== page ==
We’re at something of a crossroads in the market today, and not because the battle of bulls and bears has reached a stalemate. Those traditional crossings are more easily navigated than our current predicament. With them, there’s still a set of lights that keeps traffic moving in a more or less orderly fashion.
What prevails today, rather, is an intersection that has neither clearly marked lanes nor working lights. That is to say, everyone is either confused or uncertain and gazing over his shoulder at what the next guy’s doing.
It’s not a comforting situation. And even though analysts and strategists and plain old traders like us are looking at the data and charts for clues as to where we’re headed next (particularly over the short term), the answers provided by those metrics are still fuzzy, and the truth is, we could bandy off in just about any direction over the next thirty days, then retrace just as madly in another.
And the reason for all the befuddlement?
You guessed it.
The new administration in Washington is about the least predictable we’ve seen in the last half century – if not longer. The bottom line is there was a great deal of enthusiasm on Wall Street regarding The Trumpeter’s economic program, but now questions are arising regarding how easily he’ll be able to implement it.
He has a majority in both houses, yes, but not everyone on the Republican team seems eager to endorse the new man’s plans. Not to mention the roadblocks the official opposition can set up.
The question is whether deals will be made and whether those deals will cost the President some of the meat that he’s promised.
The fact that all of this is unwinding in a global financial environment that’s as fragile as it was back in 2007/2008 and a geopolitical situation that feels ever the verge of crisis, and you can understand why both bulls and bears are confused about what’s next to come.
It’s for that reason that despite the recent run-up in stock prices, sentiment among Main Street investors has literally fallen off a cliff.
Look here at the American Association of Individual Investors weekly bullish sentiment reading.
Inside a month, bullish sentiment has dropped from roughly 50% to 30%, clearly demonstrating the aforementioned confusion, and all this despite the Dow being just seven tenths of one percent off its all-time highs (and still holding a tad below 20,000), the S&P 500 one percent below and the NASDAQ Composite the same.
And it doesn’t end there. The Russell 3000, a measure of the largest stocks in the American investment universe has also set a new record.
As the chart below shows, the market cap for the group has just broken higher, besting its record set a year ago and weighing in at a phenomenal $25.6 trillion bucks.
That’d would, Elroy…
Before we get to this week’s trade, we have two initiatives to close down. The first was planted in our December 6th missive called Money Grows on Trees. There, we urged you to lean on one of the biggest shorted issues on the market, Lending Tree (NASDAQ:TREE) an outfit that operates in the loan and credit sourcing space of the online market.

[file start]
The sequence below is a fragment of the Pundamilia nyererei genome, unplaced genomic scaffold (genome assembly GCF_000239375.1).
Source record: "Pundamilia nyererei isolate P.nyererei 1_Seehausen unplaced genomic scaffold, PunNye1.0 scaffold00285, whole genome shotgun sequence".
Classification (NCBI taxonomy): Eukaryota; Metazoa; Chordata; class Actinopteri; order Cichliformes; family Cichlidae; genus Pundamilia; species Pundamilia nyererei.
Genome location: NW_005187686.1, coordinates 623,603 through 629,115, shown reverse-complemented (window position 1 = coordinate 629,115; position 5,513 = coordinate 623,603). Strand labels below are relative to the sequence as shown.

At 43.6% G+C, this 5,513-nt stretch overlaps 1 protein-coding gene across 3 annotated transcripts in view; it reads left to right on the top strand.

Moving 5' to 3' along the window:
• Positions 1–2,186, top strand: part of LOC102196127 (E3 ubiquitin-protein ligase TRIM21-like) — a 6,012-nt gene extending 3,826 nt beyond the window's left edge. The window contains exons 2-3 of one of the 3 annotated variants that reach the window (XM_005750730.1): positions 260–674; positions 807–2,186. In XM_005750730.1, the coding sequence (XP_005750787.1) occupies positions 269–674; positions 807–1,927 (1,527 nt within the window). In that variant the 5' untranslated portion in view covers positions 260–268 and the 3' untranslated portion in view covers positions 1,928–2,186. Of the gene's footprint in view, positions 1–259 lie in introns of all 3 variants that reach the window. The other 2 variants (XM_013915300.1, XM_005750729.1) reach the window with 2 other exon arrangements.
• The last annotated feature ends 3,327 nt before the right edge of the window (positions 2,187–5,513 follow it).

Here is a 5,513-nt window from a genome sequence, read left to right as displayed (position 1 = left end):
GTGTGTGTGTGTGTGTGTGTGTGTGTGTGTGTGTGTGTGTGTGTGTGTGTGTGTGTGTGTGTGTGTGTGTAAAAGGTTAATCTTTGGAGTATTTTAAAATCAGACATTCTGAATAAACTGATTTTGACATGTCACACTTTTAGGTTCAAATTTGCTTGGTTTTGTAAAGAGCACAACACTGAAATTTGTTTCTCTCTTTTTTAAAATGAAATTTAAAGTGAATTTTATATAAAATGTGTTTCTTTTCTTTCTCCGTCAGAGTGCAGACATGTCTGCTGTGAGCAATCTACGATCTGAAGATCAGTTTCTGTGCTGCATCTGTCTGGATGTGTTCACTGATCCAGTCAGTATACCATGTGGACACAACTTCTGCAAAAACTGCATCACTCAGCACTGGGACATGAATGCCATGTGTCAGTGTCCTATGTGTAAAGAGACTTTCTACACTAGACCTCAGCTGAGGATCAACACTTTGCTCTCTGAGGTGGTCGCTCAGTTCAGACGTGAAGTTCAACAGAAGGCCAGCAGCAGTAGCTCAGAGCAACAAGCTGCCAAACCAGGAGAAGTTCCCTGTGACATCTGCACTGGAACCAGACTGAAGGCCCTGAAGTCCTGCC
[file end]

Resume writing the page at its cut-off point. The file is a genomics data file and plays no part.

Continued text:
The trade was based on the premise that a squeeze would do wonders for those on the long side of the ledger, and as the move has now occurred, we want to take our profits before anything untoward occurs.
The trade had you sell two (2) TREE April 90 PUTs for $7.10 each and use the proceeds to buy a TREE July 105 CALL for $13.40. Total credit for the trade was $0.80
We’ve got a nice profit in hand. As of Friday’s close, the PUTs were going for $4.10 and the CALL for $14.30. Buy back the former and sell off the latter and you net $6.20 on absolutely nothing laid out. Adjusting for minimum commissions, you walk away with 4033% in just eight weeks.
The next trade was set just a week back in our January 25th letter, Inaugurating the Profit Search. There, we recommended selling two GOOGL (2) January 27th 812.50 PUTs for $5.40 each, and buying the GOOGL February 24th 870 CALL for $10.90. Total debit on the trade was $0.10.
Our genius is once again proven.
The PUTs expired last Friday, as we expected they would. And the CALLs are selling now for $2.40.
There may be more juice in this one, but we don’t believe in risking a bird in the hand. Sell the CALL and you net 2300% in a flipping week.
And be sure to tell yer ma about it, Macey.
Old Trades, New Trades, Big Trades, Blue Trades
In addition to the aforementioned confusion, we have another chart to show you now, one that we believe will help you understand the immediate pull of the market.
It’s the Insider Transactions Ratio, a measure of the total value of shares sold by insiders divided by the total value bought.
And the latest reading is a whiz-blur gazoink higher.
Take a look –
What’s it mean?
Very simply, that underneath the radar, amid the head-spinning and backside-shaking that’s overcome the nation, the guys who run the country’s biggest publicly traded companies are jumping at a rate we haven’t seen in years.
And that means you should, too.
Risk is going to be a four letter word for a couple of weeks now, we believe. So the trade is a simple one: bullish Treasuries, using the iShares 20+ Year Treasury Bond ETF (NYSE:TLT), and bearish the SPDR S&P 500 ETF (NYSE:SPY).
And it looks like this –- Content protected for Normandy Executive Lounge, Wall Street Elite, Executive Lounge members only]
With kind regards,
Hugh L. O’Haynew